I was wondering if anyone can point me to a data structure that supports the following operations. Goal is to create a data structure $D$ that stores 64-bit integers and provides the following operations:

  • min() in $O(1)$ worst-case time
  • max() in $O(1)$ worst-case time
  • predecessor($x$) find the greatest element $y \in D$ such that $y \leq x $ in $O(\log \|D\|)$ worst-case time
  • add($x$) in $O(1)$ worst-case time under the variant that $x \geq \max()$. When $x = \max()$, this can just be a no-op, so can effectively be ignored since max() can be done in $O(1)$ time. In other words, $D$ is essentially a set.
  • splice($x$) remove from $D$ all of the elements $y$ such that $y \leq x$. This should take worst-case time proportional to the number of elements removed (i.e. amortized $O(1)$ per element removed).

I don't have explicit space constraints, but I would prefer a linear space data structure.

A doubly-linked list can provide all of these requirements except for the predecessor query in the desired time. On the other hand, tree structures can provide the predecessor query with the desired time, but don't take advantage of the fact that the data inserted is non-decreasing. So insertions and deletions fall short. A circular-array seems like a close bet, but my window does not have a fixed size, and insertions really should take $O(1)$ worst-case time.

Is this doable? If insertions were arbitrary, then this would clearly reduce to sorting... but in my case, the data inserted appears in sorted order.

I also noticed that a predecessor query can be reformulated in terms of a rank query followed by a select query, but I haven't been able to exploit existing dynamic rank-and-select data structures for this purpose.

  • $\begingroup$ This is very similar to cs.stackexchange.com/questions/55703/…, but am looking for worst-case bound of $O(1)$ on insertion. $\endgroup$
    – Nizbel99
    Sep 20, 2022 at 1:14
  • $\begingroup$ Are you OK with amortized running time bounds for add(), instead of worst-case bounds? $\endgroup$
    – D.W.
    Sep 20, 2022 at 5:18

1 Answer 1


One pragmatic approach is to use a dynamic array $A$. Store the integers in sorted order in this array. Augment this data structure with two additional indices: $i_\min$ (the index of the smallest element in the set), and $i_\max$ (the index of the largest element in the set, plus one).

Then, the predecessor operation can be implemented through binary search in $A[i_\min \dots i_\max-1]$. The min and max operations are trivial. The add operation involves potentially appending to the end of the array. Splice involves finding the index of $x$ in the array, then updating $i_\min$ to point to that index.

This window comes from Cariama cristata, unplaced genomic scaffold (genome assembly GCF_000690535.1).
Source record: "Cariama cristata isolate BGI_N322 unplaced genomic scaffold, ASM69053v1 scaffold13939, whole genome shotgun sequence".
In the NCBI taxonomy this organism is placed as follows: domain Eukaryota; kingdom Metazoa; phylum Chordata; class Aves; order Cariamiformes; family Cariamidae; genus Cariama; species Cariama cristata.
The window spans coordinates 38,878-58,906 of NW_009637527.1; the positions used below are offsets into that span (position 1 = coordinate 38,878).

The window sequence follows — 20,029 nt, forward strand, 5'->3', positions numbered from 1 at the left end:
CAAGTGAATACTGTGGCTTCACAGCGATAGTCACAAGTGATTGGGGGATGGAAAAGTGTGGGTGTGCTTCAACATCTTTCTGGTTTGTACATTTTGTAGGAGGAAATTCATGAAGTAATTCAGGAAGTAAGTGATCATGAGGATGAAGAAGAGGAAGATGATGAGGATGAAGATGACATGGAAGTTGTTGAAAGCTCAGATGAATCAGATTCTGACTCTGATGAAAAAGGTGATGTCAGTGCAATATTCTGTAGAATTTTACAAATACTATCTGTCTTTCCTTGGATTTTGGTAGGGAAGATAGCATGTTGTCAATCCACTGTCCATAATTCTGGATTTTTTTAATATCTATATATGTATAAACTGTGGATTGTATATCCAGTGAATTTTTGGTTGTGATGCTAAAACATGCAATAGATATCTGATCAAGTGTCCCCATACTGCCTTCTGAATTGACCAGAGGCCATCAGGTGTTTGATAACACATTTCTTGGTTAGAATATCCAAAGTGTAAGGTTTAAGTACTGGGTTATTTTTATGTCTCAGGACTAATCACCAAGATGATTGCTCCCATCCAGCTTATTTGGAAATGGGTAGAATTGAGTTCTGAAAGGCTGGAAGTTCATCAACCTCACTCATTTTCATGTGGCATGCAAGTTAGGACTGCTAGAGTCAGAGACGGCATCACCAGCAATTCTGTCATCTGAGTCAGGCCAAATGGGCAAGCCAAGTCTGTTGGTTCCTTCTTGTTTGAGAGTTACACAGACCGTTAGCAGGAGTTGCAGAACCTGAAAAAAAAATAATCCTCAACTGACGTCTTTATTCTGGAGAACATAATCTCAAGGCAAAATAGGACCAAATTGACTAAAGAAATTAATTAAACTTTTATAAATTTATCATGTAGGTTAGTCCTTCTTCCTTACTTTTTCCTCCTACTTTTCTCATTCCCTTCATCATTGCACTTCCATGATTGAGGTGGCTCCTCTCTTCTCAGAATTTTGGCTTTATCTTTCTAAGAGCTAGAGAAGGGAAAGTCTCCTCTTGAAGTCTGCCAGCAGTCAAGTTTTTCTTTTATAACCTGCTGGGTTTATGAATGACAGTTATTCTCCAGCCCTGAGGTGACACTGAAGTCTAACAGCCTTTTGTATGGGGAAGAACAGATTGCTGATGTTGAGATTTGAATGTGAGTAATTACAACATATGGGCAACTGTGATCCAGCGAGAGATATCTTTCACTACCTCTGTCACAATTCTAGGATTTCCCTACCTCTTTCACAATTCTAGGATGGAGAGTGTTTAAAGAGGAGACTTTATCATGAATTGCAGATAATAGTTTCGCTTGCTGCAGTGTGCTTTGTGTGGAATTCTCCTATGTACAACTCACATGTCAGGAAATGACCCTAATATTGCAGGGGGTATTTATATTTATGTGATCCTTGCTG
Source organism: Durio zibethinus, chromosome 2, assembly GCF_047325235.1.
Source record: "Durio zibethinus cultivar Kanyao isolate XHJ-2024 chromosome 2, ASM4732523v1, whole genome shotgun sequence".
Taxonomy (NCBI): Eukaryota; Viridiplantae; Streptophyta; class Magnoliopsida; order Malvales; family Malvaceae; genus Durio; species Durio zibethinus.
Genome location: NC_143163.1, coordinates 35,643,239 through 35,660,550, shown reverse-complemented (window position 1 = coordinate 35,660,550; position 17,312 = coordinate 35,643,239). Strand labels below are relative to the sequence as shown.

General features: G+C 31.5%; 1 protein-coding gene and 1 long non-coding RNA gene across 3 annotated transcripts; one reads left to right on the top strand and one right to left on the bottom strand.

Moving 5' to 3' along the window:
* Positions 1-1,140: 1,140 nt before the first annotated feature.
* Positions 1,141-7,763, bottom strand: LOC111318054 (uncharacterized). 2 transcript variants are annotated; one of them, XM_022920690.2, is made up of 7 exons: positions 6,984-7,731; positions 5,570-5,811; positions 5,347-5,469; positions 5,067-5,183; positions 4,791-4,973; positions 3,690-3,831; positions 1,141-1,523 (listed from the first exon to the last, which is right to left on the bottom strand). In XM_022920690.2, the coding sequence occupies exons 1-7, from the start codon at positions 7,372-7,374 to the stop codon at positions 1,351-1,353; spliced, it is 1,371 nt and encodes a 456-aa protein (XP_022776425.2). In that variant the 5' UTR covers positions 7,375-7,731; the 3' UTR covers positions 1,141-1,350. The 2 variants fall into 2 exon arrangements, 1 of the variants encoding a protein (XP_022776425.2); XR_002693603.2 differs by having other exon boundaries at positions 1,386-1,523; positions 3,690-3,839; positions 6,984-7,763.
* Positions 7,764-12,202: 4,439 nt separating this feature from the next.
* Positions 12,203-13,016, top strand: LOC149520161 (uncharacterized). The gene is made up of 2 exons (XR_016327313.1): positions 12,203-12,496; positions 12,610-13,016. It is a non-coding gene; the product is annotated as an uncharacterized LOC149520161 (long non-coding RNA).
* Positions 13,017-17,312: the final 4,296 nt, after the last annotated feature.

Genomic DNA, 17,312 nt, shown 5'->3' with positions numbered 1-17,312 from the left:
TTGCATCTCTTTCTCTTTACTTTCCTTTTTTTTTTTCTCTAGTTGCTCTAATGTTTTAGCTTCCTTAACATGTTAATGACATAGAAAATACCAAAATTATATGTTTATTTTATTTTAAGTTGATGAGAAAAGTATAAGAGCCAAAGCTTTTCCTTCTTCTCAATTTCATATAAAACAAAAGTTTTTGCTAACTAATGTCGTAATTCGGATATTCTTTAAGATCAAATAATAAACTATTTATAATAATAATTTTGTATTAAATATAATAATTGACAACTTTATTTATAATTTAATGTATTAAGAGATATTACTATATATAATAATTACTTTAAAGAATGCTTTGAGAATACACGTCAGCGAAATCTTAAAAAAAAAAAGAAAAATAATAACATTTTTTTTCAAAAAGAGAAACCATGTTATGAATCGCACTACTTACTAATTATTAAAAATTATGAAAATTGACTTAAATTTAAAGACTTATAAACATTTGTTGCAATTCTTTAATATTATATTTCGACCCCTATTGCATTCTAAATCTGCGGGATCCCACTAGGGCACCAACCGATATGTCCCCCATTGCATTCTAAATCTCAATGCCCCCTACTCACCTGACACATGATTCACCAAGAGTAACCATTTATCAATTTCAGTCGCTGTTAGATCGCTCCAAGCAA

This gets close to your desired running times. Min and max run in $O(1)$ worst-case time. Predecessor runs in $O(\log \|D\|)$ time, worst-case. Add takes $O(1)$ amortized time, assuming you use standard implementations of dynamic arrays. Splice can be implemented so its running time is linear in the number of elements deleted (if you use a linear scan starting from $i_\min$); in fact, you can implement it in time logarithmic in the number of elements deleted (by using exponential search followed by binary search to find $x$). I suspect this might be good enough for practical purposes.

The exact running time will depend on what you assume about the API to the memory allocator and virtual memory subsystem and what you assume about their running time. For instance, do you assume that you can use sbrk and it runs in constant time? Also, basic memory operations like malloc() probably actually take logarithmic time (because of the need to manipulate page tables, which are a tree data structure with log-time access), even though in algorithm analysis we typically treat them as taking constant time. So it gets tricky, if you care about practical use of these data structures.

A pragmatic comment: once you get into data structures where you are comparing between constant time and logarithmic time, the memory hierarchy (L1 cache, L2 cache, etc.) starts to have a big impact and a logarithmic-time data structure that is memory hierarchy friendly can potentially perform better than a constant-time data structure that interacts poorly with the memory hierarchy. Given that you seem to care a lot about the difference between constant time and log-time, if this is a practical problem, you might be in a situation where it's worth expanding your scope to consider multiple data structures, even if some operations take log-time, and benchmark how efficient each one is on the types of workloads that arise for you in practice.


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